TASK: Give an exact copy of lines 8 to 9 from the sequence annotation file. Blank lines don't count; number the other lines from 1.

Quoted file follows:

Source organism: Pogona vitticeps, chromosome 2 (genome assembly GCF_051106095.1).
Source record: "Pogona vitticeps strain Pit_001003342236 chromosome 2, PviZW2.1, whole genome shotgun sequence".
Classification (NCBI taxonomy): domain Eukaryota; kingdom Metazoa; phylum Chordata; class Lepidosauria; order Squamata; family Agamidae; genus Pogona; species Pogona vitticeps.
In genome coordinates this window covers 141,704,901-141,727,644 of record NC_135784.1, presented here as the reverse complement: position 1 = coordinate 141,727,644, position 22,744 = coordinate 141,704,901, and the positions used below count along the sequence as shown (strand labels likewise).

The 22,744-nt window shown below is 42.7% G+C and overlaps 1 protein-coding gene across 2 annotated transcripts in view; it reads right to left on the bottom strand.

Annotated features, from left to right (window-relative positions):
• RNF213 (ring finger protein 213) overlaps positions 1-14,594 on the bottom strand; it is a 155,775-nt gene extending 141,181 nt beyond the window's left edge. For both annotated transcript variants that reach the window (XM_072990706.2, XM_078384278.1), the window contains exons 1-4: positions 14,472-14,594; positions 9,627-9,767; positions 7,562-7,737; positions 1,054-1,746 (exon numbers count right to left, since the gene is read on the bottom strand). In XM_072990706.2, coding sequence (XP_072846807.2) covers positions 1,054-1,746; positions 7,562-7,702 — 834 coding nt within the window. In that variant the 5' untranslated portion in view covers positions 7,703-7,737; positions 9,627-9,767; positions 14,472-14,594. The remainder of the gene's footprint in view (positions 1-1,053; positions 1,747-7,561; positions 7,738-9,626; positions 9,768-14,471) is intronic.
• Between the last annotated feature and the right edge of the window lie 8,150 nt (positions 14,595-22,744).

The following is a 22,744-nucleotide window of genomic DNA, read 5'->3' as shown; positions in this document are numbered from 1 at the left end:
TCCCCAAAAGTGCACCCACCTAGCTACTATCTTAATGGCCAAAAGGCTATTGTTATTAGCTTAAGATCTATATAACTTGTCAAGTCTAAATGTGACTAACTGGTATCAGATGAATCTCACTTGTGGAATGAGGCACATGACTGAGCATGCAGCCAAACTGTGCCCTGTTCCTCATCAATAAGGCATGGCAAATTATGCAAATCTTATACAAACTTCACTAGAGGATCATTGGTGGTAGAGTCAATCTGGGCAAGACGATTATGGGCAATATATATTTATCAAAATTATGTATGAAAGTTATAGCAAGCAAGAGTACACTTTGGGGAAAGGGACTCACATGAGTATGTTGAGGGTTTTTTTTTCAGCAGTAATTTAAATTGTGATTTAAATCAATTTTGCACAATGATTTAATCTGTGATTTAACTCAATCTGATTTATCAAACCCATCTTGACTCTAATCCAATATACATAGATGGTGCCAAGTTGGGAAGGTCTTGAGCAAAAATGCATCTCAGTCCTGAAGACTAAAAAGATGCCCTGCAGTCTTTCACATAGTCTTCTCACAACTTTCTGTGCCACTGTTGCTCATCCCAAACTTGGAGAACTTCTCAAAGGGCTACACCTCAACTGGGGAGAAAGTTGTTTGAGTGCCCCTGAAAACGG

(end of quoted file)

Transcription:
• Between the last annotated feature and the right edge of the window lie 8,150 nt (positions 14,595-22,744).

The following is a 22,744-nucleotide window of genomic DNA, read 5'->3' as shown; positions in this document are numbered from 1 at the left end: